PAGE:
“Nobody’s Supposed to Be Here,” in short, wasn’t supposed to be here. But not only did it defy the odds, it helped change both the landscape of R&B and preconceptions about dance music, thanks to an iconic Hex Hector remix that’s especially beloved in the LGBTQ community. (The song was recently immortalized in an epic RuPaul’s Drag Race lip-sync face-off -- perhaps the highest honor in the canon of contemporary gay anthems.)
As a part of our week-long celebration of all things 1998, Billboard spoke to Cox -- along with the song’s writers, which include '90s R&B star Montell Jordan, as well as former A&R executives and others involved in the song's story -- about how it came together, the rocky road to its release, and why it still endures two decades later.
"THERE WAS NOTHING ELSE OUT THERE LIKE IT"
Anthony “Shep” Crawford, co-writer and producer: I wrote the song for Patti LaBelle. I saw her perform at the Soul Train Awards and said to myself, “I need to write a really big song for Patti.” I've always been the person that women come to for advice. If a single person says, “Shep, how come I don't have a man?” I tell them, "When you stop looking, that's when he'll find you.” But I didn't want to just have a happy song. I wanted to make sure it addressed the pain. You can listen to it whether you’re in love or whether you’re sitting at home with the shades down.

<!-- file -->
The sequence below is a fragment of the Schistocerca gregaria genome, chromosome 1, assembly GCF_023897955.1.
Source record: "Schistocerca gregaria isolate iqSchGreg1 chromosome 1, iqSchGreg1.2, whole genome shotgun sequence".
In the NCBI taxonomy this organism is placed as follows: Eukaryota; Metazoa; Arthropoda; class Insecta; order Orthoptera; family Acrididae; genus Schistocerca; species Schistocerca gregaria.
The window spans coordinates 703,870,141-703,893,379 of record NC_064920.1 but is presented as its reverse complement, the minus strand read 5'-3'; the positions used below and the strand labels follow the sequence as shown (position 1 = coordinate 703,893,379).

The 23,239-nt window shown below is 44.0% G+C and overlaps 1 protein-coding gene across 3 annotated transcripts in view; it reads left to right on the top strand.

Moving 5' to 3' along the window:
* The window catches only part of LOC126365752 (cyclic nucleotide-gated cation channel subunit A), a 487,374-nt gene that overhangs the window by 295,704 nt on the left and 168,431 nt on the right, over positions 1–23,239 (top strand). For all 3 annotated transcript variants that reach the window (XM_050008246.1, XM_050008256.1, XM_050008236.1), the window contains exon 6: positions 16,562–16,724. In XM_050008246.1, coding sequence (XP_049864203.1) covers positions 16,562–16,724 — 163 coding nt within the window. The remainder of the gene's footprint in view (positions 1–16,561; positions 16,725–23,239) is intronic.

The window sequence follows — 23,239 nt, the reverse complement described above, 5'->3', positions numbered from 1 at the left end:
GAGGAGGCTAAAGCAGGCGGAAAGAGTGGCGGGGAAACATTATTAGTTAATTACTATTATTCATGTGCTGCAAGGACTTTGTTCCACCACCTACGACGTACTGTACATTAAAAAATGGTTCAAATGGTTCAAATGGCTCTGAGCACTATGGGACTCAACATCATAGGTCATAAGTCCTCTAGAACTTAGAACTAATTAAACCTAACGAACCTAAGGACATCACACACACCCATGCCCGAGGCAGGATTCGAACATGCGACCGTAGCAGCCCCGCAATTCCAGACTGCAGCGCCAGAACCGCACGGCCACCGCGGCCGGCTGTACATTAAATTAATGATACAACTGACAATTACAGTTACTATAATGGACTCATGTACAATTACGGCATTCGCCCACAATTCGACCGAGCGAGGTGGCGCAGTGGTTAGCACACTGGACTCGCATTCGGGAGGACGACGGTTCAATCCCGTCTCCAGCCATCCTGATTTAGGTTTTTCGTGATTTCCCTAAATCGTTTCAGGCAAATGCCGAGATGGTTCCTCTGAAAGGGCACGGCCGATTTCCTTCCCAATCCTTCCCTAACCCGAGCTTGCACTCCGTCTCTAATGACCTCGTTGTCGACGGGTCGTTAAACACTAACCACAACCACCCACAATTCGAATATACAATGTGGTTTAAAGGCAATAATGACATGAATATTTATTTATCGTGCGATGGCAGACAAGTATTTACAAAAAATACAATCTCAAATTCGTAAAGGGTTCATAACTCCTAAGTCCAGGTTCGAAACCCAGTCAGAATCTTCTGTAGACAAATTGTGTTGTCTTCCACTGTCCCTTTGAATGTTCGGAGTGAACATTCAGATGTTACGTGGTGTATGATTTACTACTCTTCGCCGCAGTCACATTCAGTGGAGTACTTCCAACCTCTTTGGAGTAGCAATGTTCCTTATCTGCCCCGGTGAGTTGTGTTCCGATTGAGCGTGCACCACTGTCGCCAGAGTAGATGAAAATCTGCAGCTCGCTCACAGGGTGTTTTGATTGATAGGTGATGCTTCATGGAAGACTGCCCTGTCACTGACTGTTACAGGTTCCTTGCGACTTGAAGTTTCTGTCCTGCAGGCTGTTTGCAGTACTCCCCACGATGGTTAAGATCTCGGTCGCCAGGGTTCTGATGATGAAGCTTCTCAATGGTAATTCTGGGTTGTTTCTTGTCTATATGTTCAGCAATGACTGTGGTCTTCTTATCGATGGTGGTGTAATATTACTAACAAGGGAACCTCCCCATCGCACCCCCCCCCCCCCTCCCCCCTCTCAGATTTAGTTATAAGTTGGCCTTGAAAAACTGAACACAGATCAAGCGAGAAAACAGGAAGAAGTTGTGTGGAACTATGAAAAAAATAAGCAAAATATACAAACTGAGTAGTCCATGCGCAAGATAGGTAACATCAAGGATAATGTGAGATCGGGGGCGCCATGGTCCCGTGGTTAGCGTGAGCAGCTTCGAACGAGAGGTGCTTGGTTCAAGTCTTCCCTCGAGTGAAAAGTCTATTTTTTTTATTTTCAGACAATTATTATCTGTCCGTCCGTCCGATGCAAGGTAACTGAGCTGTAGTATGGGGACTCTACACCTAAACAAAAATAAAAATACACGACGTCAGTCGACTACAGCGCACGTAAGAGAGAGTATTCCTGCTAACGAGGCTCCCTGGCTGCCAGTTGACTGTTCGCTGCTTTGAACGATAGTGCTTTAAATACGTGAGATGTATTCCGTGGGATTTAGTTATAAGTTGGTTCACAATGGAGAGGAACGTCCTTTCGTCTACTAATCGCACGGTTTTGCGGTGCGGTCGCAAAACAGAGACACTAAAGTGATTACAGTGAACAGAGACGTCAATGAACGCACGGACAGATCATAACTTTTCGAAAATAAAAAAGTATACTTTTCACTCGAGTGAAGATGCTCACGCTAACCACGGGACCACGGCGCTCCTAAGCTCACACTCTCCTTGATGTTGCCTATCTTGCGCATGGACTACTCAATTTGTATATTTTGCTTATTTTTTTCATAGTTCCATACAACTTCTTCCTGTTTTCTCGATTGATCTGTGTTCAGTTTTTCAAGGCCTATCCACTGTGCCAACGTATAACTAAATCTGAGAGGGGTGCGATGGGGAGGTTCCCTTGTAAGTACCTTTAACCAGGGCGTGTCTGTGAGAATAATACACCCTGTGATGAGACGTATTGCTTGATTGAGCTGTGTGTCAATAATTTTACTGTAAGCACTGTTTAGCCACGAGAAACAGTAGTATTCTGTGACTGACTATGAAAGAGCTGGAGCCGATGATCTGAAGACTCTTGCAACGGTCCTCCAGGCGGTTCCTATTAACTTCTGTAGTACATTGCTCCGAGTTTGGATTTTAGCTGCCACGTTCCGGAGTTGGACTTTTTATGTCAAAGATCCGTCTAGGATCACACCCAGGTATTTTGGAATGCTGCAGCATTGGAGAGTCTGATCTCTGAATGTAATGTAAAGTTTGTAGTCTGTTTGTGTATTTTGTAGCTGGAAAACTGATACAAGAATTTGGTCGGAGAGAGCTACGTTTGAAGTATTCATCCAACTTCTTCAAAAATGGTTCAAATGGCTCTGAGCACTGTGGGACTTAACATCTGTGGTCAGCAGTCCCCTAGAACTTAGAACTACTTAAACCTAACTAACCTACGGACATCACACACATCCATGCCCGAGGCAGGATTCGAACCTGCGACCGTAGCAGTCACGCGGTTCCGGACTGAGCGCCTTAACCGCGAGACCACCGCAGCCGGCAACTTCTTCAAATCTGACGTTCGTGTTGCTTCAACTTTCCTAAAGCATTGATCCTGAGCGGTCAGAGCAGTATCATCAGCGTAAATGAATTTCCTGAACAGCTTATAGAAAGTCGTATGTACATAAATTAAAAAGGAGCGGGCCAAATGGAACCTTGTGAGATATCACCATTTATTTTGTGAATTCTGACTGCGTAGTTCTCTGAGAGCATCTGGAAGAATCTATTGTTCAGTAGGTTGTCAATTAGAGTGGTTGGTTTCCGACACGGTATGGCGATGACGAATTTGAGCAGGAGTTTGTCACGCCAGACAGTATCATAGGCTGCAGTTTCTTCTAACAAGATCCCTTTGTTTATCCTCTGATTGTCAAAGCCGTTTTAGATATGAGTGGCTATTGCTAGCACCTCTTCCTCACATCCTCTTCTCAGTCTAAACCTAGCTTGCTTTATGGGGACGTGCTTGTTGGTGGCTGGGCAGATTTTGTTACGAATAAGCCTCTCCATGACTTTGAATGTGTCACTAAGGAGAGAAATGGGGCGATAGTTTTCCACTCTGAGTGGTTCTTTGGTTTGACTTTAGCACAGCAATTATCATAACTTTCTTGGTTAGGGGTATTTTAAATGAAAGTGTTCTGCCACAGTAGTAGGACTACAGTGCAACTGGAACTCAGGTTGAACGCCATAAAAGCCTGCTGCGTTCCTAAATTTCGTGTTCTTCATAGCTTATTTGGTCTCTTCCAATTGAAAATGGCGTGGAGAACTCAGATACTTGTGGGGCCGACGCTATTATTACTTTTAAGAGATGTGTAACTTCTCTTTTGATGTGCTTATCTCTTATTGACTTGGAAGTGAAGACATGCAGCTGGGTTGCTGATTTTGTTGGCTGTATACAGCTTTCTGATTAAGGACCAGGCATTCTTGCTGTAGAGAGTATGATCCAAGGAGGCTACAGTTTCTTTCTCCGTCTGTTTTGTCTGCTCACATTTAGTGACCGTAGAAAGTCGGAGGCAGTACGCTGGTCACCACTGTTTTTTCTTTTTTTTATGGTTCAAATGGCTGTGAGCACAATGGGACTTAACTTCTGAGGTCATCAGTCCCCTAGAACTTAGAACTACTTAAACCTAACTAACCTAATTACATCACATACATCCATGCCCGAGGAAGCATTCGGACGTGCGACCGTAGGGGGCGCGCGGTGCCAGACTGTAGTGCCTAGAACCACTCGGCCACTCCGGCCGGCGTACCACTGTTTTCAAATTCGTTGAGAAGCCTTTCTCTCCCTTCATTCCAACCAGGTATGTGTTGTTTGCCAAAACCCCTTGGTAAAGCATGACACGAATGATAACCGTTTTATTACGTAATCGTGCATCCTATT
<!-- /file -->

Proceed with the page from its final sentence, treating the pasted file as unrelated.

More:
Montell Jordan, co-writer: Shep and I grew up playing in church together. He was on the organ, I was on the piano. When he came to me, he just had a piece of the chorus.
Crawford: I sung the hook to Montell: “My heart says, ‘Nuh-uh’/ Nobody's supposed to be here." And I remember Montell saying, “Patti is not going to say ‘Nuh-uh.’ You have to change that to change that to ‘No, no.’” A couple weeks after that, Montell was supposed to go into the studio [to finish the song with me], but he had to fly out. The studio time was booked, so I went in by myself and recorded all of the music with a band before the verses were even written. Montell came back the next day.
Jordan: I was writing from the perspective of, "If Patti LaBelle was going to be singing this song, what would she say?" So for the line “This time, I swear I’m through, but if only you knew,” we wrote that because of Patti LaBelle’s song “If Only You Knew.”
Crawford: It didn’t go to Patti, of course. It was difficult for us, because we had success with [Montell's 1998 album Let's Ride] but no success with any other artists. So we started shopping the song.